Architecture and Renovation

Renovation tips for tight budgets

Standing smack bang in the middle of the lounge room was a boat. Not a little model boat. This was a full size, aging, wooden boat like your granddad used to take you fishing in, with the battered old oars propped against it.

As home renovators go, this young couple was adventurous and, while the boat-cum-bookcase seemed like a great idea, it was just too big, taking over the home and crowding the tiny living space. But at least it wasn’t another yawn-inducing, vanilla reno job.

If you’re weighing up your renovation options don’t be afraid to add some flavour, some colour, some identity. Neutral is safe but it can also be pretty boring, right?

Whether you’re dressing your home up to sell it or making a new home feel more like ‘home’, here are some quick suggestions to get the most bang for your renovation buck (particularly aimed at people with tight budgets):

Emphasize strengths, downplay any shortcomings.

So, for example, if you have a tiny bathroom (and matching budget) just get it crisp, clean and clutter free. Spend the money where it can have most impact – enhancing the home’s strengths. If the backyard is deep then build a small pergola or Jamie-Durie-like seating area right at the back. This will quickly show off the size of the garden.

If there’s a great view or even a leafy outlook then ‘frame’ your windows with classy blinds or simple drop curtains. And don’t be afraid to leave window dressings off in some rooms. Do you really need them in the kitchen? Try a simple dressing across the top, it doesn’t have to be expensive. Pinch the ideas from design mags then put them together yourself.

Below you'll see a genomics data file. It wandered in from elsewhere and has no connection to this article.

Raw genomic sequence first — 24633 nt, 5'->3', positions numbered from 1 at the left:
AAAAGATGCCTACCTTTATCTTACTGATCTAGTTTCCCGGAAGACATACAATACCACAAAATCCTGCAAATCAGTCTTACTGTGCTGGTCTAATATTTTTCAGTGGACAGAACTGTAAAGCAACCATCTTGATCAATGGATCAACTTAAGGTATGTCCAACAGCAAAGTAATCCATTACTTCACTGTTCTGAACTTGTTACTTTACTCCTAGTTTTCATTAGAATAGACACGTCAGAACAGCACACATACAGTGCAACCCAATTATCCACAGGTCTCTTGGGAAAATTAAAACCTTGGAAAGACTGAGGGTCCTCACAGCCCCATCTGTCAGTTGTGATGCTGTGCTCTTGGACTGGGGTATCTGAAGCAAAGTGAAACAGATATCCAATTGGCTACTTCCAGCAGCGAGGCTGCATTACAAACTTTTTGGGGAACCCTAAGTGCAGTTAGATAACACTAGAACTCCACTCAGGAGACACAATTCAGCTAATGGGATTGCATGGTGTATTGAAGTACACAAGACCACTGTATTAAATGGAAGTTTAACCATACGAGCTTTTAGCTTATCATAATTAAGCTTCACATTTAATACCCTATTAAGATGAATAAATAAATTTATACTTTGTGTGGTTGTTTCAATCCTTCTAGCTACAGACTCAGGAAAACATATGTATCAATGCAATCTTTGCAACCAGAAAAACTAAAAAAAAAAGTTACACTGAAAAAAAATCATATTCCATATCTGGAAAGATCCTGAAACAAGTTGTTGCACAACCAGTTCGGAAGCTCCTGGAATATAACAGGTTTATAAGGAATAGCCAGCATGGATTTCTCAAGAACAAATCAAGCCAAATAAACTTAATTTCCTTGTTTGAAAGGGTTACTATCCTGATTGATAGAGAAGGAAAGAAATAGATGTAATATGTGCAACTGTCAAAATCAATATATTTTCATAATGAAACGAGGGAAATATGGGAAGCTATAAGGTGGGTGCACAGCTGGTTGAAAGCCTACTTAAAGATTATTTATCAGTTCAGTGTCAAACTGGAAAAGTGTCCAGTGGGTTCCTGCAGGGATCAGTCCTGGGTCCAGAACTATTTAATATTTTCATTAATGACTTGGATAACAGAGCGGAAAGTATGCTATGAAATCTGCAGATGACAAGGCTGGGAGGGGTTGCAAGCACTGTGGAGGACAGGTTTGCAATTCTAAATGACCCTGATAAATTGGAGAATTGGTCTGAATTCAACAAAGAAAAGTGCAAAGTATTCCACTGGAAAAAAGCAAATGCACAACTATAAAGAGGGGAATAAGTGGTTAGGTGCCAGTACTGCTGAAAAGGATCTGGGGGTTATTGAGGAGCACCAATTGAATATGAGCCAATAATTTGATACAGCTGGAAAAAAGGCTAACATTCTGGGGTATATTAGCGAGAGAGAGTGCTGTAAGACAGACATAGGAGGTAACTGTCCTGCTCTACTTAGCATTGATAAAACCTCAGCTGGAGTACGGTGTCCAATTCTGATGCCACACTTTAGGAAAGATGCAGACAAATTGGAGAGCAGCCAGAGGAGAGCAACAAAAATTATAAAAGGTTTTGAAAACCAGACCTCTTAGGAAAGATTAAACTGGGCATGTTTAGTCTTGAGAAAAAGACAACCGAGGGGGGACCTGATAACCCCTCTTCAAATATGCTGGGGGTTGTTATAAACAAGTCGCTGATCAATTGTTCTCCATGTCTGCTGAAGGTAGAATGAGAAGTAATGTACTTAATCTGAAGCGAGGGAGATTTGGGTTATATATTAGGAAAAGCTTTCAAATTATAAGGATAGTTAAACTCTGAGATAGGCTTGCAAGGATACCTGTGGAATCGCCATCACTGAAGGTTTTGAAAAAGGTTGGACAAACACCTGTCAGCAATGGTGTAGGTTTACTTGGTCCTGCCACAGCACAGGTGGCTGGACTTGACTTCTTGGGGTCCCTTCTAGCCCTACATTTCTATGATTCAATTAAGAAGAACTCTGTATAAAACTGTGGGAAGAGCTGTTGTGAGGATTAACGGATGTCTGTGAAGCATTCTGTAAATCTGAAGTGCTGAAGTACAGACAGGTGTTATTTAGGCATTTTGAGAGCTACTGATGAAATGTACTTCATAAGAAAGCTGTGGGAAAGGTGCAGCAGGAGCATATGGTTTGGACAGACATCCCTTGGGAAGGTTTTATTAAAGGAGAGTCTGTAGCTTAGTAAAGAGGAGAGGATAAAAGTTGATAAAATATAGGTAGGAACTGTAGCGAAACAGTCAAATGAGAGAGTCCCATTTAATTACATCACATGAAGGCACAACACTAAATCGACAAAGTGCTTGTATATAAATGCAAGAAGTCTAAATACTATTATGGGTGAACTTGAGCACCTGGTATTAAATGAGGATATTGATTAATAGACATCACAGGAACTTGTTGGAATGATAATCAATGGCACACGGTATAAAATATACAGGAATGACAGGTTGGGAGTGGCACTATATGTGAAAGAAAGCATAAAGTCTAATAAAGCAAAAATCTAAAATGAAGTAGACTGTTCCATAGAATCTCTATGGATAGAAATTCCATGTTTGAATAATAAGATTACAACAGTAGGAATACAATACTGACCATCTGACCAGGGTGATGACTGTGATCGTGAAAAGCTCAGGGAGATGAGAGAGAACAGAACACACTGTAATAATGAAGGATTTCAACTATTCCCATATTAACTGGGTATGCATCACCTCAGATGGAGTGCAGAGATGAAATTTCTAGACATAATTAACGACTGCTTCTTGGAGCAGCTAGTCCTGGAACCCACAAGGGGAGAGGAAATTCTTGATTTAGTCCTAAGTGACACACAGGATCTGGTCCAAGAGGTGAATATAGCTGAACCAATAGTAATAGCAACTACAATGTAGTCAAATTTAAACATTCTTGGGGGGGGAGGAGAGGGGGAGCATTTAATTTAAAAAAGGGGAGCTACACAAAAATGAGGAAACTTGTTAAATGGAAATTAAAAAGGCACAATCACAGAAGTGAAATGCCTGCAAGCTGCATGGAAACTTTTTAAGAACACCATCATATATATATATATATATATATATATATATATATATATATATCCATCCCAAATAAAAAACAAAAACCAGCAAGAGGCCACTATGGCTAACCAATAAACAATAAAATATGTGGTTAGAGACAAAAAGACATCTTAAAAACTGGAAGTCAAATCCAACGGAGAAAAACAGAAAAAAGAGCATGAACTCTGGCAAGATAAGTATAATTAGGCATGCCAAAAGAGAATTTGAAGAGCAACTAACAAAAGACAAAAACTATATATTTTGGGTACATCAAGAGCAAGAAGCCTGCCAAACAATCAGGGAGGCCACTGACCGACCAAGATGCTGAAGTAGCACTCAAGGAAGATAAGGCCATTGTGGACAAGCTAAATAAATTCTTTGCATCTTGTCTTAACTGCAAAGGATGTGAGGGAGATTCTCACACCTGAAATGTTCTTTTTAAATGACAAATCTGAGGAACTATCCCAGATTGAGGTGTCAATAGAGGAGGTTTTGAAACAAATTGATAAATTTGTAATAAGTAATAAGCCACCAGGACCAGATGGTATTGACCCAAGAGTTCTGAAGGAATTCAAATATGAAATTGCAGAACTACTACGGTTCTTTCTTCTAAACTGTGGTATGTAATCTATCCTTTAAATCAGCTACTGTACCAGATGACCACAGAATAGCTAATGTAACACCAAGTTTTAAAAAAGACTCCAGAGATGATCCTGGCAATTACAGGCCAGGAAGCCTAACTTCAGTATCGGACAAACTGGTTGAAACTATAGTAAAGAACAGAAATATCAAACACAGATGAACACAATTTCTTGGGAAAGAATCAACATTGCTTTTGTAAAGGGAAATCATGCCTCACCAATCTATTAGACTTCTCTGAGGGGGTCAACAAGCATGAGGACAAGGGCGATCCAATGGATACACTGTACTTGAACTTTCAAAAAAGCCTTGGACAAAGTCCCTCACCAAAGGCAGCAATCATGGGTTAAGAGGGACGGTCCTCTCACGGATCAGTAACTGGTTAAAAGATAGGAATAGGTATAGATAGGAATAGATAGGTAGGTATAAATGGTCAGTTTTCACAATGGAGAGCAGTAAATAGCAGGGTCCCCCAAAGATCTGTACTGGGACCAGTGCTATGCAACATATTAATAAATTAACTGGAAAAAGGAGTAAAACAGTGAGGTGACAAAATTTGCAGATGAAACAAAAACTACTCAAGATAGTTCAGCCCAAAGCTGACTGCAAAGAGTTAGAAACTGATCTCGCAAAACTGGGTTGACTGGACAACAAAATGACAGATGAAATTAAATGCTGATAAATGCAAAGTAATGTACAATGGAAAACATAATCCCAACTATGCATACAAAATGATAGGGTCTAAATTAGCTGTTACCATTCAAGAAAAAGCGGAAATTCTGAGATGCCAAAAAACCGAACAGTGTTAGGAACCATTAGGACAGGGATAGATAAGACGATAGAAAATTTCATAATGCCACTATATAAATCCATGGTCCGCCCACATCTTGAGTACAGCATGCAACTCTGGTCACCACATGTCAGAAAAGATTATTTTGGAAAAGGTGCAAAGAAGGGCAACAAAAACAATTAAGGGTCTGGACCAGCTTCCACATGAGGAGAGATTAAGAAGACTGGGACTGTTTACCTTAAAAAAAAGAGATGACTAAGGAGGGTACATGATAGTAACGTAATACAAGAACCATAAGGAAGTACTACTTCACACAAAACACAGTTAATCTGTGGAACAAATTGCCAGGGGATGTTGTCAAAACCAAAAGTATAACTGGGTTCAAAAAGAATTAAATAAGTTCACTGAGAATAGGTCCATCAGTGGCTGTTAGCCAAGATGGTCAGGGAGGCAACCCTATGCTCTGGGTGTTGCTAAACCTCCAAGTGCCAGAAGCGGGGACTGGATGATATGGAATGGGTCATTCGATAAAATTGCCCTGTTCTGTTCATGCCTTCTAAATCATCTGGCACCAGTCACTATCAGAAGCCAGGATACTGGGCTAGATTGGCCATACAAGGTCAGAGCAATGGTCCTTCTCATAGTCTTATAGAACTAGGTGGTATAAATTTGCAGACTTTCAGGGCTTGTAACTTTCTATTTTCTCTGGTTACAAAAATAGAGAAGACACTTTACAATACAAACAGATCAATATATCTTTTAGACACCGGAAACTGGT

Kitchens are important, especially benchtops and cooktops/ovens. And this is one area where a neutral palette is always best. Changing your kitchen colour scheme whenever your mood or tastes change would be extremely expensive. Colour and life are best added with your knick-knacks, recipe books or fluffy oven mitts (before they’re immersed in casserole sauce, of course!).

First impressions set a tone.

For houses, you can make a huge difference with a coat of fresh paint on the fence, replacing the rusty letterbox and a large pot-plant on the doorstep. All great value.

Apartment dwellers should clear all that clutter that lives on horizontal surfaces near the door, then find a nice piece of art or consider a feature colour for the entry wall. (Mirrors are overdone in our view – good feng shui or not.)

# We wrote this article for the real estate pages of ourbrisbane.com